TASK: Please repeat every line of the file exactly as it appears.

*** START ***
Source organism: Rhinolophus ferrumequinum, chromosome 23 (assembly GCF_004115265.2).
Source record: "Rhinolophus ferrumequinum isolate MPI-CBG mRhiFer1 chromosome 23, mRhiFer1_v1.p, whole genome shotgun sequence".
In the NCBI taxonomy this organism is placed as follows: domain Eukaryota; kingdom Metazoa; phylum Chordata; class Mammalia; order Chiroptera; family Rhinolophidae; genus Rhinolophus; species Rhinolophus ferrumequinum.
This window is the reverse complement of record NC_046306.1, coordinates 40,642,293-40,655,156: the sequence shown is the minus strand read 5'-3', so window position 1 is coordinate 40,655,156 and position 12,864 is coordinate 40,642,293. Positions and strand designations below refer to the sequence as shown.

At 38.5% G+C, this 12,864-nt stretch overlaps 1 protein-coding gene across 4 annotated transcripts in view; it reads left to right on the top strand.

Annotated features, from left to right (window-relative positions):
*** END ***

Source organism: Rhinolophus ferrumequinum, chromosome 23 (assembly GCF_004115265.2).
Source record: "Rhinolophus ferrumequinum isolate MPI-CBG mRhiFer1 chromosome 23, mRhiFer1_v1.p, whole genome shotgun sequence".
In the NCBI taxonomy this organism is placed as follows: domain Eukaryota; kingdom Metazoa; phylum Chordata; class Mammalia; order Chiroptera; family Rhinolophidae; genus Rhinolophus; species Rhinolophus ferrumequinum.
This window is the reverse complement of record NC_046306.1, coordinates 40,642,293-40,655,156: the sequence shown is the minus strand read 5'-3', so window position 1 is coordinate 40,655,156 and position 12,864 is coordinate 40,642,293. Positions and strand designations below refer to the sequence as shown.

At 38.5% G+C, this 12,864-nt stretch overlaps 1 protein-coding gene across 4 annotated transcripts in view; it reads left to right on the top strand.

Annotated features, from left to right (window-relative positions):